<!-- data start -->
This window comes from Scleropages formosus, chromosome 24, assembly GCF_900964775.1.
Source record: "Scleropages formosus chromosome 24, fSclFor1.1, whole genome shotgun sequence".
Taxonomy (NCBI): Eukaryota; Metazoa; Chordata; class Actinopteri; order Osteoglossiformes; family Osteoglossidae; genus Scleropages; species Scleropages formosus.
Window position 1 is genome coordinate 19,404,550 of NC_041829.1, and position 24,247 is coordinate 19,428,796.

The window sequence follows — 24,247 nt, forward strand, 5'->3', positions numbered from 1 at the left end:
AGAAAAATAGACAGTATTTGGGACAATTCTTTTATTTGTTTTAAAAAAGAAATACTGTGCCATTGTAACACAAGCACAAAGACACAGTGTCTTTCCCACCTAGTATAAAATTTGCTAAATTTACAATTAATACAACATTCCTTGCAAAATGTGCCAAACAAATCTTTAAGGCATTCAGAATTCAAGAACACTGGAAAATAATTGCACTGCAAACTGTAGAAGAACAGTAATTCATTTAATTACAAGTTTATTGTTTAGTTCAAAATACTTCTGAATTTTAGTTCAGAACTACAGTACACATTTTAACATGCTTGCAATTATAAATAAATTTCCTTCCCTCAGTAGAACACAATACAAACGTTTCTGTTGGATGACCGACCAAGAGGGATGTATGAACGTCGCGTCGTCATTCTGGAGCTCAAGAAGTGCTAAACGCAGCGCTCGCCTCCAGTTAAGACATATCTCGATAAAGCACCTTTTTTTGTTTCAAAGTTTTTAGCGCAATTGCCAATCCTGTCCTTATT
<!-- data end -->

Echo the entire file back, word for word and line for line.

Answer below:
This window comes from Scleropages formosus, chromosome 24, assembly GCF_900964775.1.
Source record: "Scleropages formosus chromosome 24, fSclFor1.1, whole genome shotgun sequence".
Taxonomy (NCBI): Eukaryota; Metazoa; Chordata; class Actinopteri; order Osteoglossiformes; family Osteoglossidae; genus Scleropages; species Scleropages formosus.
Window position 1 is genome coordinate 19,404,550 of NC_041829.1, and position 24,247 is coordinate 19,428,796.

The window sequence follows — 24,247 nt, forward strand, 5'->3', positions numbered from 1 at the left end:
AGAAAAATAGACAGTATTTGGGACAATTCTTTTATTTGTTTTAAAAAAGAAATACTGTGCCATTGTAACACAAGCACAAAGACACAGTGTCTTTCCCACCTAGTATAAAATTTGCTAAATTTACAATTAATACAACATTCCTTGCAAAATGTGCCAAACAAATCTTTAAGGCATTCAGAATTCAAGAACACTGGAAAATAATTGCACTGCAAACTGTAGAAGAACAGTAATTCATTTAATTACAAGTTTATTGTTTAGTTCAAAATACTTCTGAATTTTAGTTCAGAACTACAGTACACATTTTAACATGCTTGCAATTATAAATAAATTTCCTTCCCTCAGTAGAACACAATACAAACGTTTCTGTTGGATGACCGACCAAGAGGGATGTATGAACGTCGCGTCGTCATTCTGGAGCTCAAGAAGTGCTAAACGCAGCGCTCGCCTCCAGTTAAGACATATCTCGATAAAGCACCTTTTTTTGTTTCAAAGTTTTTAGCGCAATTGCCAATCCTGTCCTTATT